is non-increasing for each because each element is minimal. Thus, since , in particular this lemma holds with and . Then,
By the induction hypothesis, the outer distance can be recovered from for each . Then, using and the dictionary returned by the all-pairs distances algorithm on line 1, the expression above reduces to . In the last equation, the intermediary node over which the minimum is taken is irrelevant. If , then the distance from the source to is the same as the distance from the source to . Thus, it holds that:
Thus, when we iterate on the element from , we construct the set of nodes at distance from at time . The last equation is thus used to insert into the right triple for each . When we have iterated over all of , all dictionaries are correct at time . Finally, it suffices to observe that once is updated with its final value, then by definition the update of on algorithm 1 yields the sf-metric from to for each .
Proof of complexity.
Let us write and . On each time , we first look up the connected components of , which requires at most operations. On each component of , we run an all-pairs distances method, which makes at most operations. For each node , the list in contains at most elements since there can be at most as many pairs in as there are arrival times on . The same goes for the number of keys in .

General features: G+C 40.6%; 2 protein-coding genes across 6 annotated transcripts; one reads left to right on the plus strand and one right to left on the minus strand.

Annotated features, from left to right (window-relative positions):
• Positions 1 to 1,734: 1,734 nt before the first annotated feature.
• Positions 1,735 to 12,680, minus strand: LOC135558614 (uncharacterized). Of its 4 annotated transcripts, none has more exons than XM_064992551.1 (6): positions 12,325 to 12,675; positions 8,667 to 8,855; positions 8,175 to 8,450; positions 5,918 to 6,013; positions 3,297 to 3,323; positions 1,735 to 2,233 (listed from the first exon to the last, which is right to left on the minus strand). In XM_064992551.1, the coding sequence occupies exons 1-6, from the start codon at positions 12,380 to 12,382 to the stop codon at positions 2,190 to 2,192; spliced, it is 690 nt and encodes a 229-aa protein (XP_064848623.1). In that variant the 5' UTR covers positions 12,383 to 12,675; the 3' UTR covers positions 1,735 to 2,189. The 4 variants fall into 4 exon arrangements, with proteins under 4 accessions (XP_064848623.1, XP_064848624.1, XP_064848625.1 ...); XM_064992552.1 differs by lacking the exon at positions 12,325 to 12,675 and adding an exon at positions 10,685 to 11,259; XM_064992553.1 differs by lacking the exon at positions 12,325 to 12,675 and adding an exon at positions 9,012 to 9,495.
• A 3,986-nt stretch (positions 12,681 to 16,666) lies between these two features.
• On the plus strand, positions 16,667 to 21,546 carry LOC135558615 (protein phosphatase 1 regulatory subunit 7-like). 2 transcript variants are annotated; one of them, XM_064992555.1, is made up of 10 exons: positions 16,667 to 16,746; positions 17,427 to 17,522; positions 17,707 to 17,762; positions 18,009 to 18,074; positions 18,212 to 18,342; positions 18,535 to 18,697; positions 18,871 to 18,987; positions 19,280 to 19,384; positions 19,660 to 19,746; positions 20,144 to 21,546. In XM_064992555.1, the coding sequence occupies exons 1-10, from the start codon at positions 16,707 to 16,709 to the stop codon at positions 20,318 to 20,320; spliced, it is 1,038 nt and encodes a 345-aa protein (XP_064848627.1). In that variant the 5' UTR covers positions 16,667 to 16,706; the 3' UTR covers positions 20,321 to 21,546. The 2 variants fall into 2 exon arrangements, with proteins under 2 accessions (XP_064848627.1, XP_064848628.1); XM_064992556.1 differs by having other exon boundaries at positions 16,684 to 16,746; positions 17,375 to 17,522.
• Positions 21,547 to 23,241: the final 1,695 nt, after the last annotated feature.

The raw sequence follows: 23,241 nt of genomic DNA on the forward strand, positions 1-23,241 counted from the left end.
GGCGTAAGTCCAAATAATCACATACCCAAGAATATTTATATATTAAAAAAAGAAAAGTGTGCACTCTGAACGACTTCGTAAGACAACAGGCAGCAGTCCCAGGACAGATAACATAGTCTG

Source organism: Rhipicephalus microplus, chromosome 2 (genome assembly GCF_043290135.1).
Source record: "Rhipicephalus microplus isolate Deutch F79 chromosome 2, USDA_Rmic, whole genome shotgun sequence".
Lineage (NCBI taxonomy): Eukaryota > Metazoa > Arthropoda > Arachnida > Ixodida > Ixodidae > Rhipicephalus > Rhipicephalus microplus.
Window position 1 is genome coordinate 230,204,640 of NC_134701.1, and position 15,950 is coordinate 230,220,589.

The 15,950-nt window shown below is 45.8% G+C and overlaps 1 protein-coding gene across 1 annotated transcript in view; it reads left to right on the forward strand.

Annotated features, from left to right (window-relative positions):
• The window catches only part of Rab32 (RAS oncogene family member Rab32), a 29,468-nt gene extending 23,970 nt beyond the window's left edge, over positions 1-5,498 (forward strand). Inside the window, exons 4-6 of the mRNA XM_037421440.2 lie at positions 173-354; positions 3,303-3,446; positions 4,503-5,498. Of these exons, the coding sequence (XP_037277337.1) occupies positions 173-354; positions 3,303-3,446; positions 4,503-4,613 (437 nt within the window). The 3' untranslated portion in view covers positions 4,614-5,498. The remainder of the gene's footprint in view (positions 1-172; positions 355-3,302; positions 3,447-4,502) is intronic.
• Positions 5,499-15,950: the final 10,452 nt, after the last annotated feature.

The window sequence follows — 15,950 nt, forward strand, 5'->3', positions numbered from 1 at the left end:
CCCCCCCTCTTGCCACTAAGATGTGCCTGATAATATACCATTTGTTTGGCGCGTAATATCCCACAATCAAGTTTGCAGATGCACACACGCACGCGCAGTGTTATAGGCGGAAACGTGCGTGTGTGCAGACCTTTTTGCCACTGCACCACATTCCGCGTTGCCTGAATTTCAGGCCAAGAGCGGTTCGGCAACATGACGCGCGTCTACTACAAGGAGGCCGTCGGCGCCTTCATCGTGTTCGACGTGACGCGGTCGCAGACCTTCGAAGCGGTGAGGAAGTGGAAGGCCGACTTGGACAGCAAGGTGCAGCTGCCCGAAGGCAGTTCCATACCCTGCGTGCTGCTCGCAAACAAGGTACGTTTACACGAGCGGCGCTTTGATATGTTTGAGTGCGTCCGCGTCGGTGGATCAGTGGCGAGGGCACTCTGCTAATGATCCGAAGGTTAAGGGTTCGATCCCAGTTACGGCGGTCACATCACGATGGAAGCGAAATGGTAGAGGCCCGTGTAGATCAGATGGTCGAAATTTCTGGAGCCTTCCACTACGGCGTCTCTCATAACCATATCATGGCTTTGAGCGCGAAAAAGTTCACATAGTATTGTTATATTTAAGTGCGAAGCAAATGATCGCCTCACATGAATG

There are at most times such that and thus can be constructed with at most operations for all . Inserting and removing an element from takes at most operations: operation for accessing , operations for accessing key and operations to insert or remove an item in a set of size at most . The costliest operations on the connected component are those insertions and deletions. Thus, operating over takes at most operations. The list contains at most triples since for each node , it holds a largest starting time and at most distances (one distance for each arrival time on ). Thus, the for loop over will make at most operations.
The total number of operations at any time is bounded above by . It suffices to multiply this sum by and use the observation that . ∎